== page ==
Israeli cryptocurrency investors cannot pay taxes on crypto assets, since banks do not accept income received from cryptocurrency trading as a deposit.
The Israeli media Haaretz reports that local cryptocurrency investors cannot deposit income from their investments in BTC to bank accounts due to banks ‘ concerns about money laundering and terrorist financing. Bitcoin is not recognized as a currency in Israel, and income from trading it is subject to a capital gains tax of 25% for individuals and a corporate tax rate of 47% for companies.
These two factors have reportedly led to the fact that the Israeli tax authority expects to receive taxes from cryptocurrency investors. But they are not able to pay them, because they cannot place the income received as a result of their investments in the national currency on accounts in local banks.
The publication tells about the experience of a local BTC investor Ron Gros, who invested in bitcoin in 2011 and reported his income to the local tax authority. He reports that in 2017, the bank of Hapoel began to refuse him to place profits from BTC on the account. Gross also met with the bank’s employees and showed them 70 pages of deposit records of income from BTC, but the bank continued to refuse to accept funds. Gross told me:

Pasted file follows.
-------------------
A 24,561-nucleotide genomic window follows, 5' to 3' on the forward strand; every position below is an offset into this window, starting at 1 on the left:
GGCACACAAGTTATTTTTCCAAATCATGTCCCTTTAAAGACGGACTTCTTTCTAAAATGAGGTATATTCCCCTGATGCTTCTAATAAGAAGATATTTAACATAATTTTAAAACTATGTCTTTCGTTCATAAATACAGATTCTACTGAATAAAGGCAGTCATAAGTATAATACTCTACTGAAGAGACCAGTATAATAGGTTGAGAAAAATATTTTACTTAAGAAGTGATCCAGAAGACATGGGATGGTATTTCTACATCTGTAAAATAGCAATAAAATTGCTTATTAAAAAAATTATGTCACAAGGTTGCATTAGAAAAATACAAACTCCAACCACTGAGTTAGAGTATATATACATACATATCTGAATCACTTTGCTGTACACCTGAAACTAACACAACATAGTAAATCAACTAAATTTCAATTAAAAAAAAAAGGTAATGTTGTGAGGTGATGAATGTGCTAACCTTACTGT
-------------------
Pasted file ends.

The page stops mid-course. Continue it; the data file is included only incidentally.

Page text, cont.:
“I tried to work with almost all banks, but as soon as they hear the word “bitcoin”, they refuse.”
Since he was unable to pay his contributions to the Israeli tax authority, his bank account, house and scooters were seized. He also stated that ” the tax authority is aware of the problem, but they say that it is not in their competence.”
Haaretz also notes that the local tax authority is aware of unpaid taxes in the amount of 300 million shekels (more than $85.7 million) on profits from cryptocurrency income, but this figure is probably much higher.
Recently, the cryptocurrency exchange Bits of Gold won
a notable legal victory over an Israeli bank by gaining access to banking services. In addition, in the spring of this year, the court of the Central District
of Israel ruled in favor of the country’s tax authority, recognizing bitcoin as a financial asset, not a currency